CROSS COUNTRY CLUB. - A Race Arranged Between Pedestrians and a Wheelman. - The San Francisco Call, 27 May 1892

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CROSS COUNTRY CLUB.

A Race Arranged Between Pedestrians and a Wheelman.

Sunday morning a large party comprising members of the Gentlemen's Cross Country Club went over to Fairfax, from which station they walked to Camp Taylor by way of Larsen's Inn, the Bolinas bridge and Lagunitas Creek. At Lagunitas station the party divided, and one section continued their tramp on to Fairfax. The latter party covered a distance of nearly 30 miles. Larsen's Inn was made in 1 hour and 45 minutes, Lagunitas station was reached at 3 o'clock and Fairfax at 6 o'clock. The trail along the ridge is overgrown with shrubs and in some places is completely lost, and the pedestrians several times lost their bearings and had to fight their way through the jungle. The club last year made a record of 1 hour and 40 minutes from Fairfax, past Liberty Farm to Larsen's Inn, which time has never been beaten. On the occasion mentioned the cross country team of the Olympic Club started from Ross station, having 20 minutes' earlier start, and arrived at the summit several minutes after the Gentlemen's Club.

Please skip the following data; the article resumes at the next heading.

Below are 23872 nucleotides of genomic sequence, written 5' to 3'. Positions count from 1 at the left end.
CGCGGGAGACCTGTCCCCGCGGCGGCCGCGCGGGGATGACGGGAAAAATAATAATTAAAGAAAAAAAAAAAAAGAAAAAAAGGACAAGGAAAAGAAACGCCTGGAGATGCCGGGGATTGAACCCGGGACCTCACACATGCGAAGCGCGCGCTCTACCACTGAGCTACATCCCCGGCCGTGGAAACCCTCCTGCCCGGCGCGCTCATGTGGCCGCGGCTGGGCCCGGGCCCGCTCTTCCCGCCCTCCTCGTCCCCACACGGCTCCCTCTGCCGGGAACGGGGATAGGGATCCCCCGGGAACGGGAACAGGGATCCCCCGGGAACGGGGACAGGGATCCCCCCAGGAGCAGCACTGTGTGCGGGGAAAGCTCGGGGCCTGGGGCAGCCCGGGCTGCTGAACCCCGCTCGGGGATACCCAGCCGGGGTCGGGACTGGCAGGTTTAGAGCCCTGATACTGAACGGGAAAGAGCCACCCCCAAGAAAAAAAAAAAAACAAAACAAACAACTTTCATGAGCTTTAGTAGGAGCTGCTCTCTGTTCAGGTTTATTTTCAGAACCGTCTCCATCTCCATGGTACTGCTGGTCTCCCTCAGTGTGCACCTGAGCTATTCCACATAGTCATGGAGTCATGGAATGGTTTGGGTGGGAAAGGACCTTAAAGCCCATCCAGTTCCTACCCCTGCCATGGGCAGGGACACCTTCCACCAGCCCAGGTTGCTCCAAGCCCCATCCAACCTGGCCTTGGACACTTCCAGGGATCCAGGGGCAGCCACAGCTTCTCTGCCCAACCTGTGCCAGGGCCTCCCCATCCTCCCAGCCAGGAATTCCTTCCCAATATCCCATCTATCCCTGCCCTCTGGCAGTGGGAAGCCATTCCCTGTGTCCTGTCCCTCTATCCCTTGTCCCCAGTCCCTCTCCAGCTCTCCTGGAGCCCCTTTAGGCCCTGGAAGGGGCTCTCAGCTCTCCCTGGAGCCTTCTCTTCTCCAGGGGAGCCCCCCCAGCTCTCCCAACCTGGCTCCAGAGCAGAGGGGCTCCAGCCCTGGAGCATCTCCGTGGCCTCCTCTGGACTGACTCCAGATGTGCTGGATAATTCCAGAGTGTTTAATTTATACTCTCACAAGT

There exists a friendly rivalry between the members of the G. C. C. Club, and when on their outings impromptu contests of speed and endurance are the natural result. Several members of the club ride bicycles, and one of the wheelmen has issued a challenge to the pedestrians to race him from Sausalito via Mill Valley and the summit of Mount Tamalpais, thence to Larsen's Inn and then to Camp Taylor. The country to be traversed is steep and rocky in many places, while in others the brush and ferns are so dense as to be almost impassable, and it will be necessary to carry the wheel overhead for a considerable distance. The rider in question rides an "ordinary," never has used a "safety,” and proposes the contest to demonstrate that the "ordinary,” backed by pluck and endurance, will "go" places where many men would fail to get through on foot even with the assistance of hill-climbing shoes and alpenstocks.